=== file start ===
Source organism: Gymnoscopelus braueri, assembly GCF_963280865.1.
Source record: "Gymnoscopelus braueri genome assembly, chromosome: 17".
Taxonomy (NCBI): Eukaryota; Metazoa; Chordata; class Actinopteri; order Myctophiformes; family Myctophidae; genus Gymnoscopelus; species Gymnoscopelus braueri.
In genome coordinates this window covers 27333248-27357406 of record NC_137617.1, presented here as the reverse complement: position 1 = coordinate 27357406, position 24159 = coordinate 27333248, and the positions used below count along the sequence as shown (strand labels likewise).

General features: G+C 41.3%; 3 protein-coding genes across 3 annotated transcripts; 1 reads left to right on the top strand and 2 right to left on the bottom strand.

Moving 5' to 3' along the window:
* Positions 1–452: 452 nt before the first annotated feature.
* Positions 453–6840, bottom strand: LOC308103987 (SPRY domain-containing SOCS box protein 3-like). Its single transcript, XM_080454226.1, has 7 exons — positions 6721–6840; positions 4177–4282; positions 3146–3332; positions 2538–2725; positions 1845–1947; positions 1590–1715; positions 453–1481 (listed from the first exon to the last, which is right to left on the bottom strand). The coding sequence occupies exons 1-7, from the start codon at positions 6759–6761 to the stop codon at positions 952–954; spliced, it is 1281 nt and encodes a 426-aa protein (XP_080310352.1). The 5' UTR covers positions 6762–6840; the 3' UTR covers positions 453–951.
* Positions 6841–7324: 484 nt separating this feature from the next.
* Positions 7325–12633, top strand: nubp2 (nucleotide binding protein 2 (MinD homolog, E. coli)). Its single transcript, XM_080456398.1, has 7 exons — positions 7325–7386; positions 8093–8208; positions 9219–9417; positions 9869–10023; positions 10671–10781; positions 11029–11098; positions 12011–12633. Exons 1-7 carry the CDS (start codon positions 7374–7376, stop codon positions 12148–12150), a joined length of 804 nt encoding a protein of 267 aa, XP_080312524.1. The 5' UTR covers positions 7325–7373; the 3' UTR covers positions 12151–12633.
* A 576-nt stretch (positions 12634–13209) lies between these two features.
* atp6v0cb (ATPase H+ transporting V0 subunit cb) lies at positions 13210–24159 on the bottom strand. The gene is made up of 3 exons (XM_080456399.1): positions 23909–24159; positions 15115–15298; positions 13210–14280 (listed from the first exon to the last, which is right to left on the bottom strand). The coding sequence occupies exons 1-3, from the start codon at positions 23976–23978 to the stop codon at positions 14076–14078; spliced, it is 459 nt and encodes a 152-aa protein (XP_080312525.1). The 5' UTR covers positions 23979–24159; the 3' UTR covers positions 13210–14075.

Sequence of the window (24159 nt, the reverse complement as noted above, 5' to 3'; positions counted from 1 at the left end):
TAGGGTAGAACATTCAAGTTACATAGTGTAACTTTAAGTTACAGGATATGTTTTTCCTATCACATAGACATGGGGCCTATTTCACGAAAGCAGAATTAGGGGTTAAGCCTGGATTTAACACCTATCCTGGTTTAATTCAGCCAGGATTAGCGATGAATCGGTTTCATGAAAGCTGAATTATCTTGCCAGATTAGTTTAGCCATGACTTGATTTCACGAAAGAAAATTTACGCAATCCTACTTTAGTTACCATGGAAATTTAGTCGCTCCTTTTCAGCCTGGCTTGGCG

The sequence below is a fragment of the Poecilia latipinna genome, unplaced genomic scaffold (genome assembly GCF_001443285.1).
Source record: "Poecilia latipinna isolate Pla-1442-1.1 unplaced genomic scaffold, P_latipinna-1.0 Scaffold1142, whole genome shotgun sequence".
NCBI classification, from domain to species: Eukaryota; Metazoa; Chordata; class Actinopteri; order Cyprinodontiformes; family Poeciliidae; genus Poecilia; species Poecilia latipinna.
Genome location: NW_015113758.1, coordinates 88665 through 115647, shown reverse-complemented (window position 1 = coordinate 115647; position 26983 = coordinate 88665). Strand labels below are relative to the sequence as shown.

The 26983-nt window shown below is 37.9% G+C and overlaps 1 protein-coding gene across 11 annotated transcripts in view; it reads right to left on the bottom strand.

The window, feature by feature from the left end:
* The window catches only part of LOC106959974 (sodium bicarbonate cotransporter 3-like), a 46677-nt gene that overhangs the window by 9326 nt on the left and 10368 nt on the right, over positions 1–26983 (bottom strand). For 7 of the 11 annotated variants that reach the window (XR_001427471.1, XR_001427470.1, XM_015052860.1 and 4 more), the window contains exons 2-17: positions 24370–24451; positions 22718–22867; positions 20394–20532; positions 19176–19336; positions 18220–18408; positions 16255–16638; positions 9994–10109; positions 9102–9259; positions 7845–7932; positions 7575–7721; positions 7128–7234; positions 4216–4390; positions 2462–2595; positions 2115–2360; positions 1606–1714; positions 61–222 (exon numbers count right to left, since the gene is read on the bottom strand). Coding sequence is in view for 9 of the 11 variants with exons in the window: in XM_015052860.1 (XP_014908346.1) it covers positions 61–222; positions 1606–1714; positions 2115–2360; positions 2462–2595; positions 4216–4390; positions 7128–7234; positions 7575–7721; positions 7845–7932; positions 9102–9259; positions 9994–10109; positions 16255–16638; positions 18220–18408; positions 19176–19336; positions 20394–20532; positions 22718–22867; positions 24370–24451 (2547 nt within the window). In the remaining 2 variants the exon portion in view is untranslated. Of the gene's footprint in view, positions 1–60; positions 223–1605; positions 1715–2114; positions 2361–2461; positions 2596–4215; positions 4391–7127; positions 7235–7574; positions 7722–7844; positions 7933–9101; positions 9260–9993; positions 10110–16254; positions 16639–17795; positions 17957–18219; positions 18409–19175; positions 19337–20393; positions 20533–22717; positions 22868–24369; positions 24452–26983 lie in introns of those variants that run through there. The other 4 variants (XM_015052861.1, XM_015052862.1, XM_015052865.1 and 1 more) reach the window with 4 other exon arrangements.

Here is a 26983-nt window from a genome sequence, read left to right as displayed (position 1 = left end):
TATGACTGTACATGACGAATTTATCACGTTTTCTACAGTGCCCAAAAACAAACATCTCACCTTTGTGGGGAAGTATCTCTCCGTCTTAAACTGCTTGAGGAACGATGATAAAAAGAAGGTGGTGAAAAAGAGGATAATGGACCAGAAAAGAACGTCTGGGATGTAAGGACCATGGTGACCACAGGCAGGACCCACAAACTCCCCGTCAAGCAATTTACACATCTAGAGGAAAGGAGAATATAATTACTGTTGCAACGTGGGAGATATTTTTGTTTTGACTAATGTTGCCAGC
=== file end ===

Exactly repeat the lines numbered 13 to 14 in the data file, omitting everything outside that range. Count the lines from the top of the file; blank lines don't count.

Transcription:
Sequence of the window (24159 nt, the reverse complement as noted above, 5' to 3'; positions counted from 1 at the left end):
TAGGGTAGAACATTCAAGTTACATAGTGTAACTTTAAGTTACAGGATATGTTTTTCCTATCACATAGACATGGGGCCTATTTCACGAAAGCAGAATTAGGGGTTAAGCCTGGATTTAACACCTATCCTGGTTTAATTCAGCCAGGATTAGCGATGAATCGGTTTCATGAAAGCTGAATTATCTTGCCAGATTAGTTTAGCCATGACTTGATTTCACGAAAGAAAATTTACGCAATCCTACTTTAGTTACCATGGAAATTTAGTCGCTCCTTTTCAGCCTGGCTTGGCG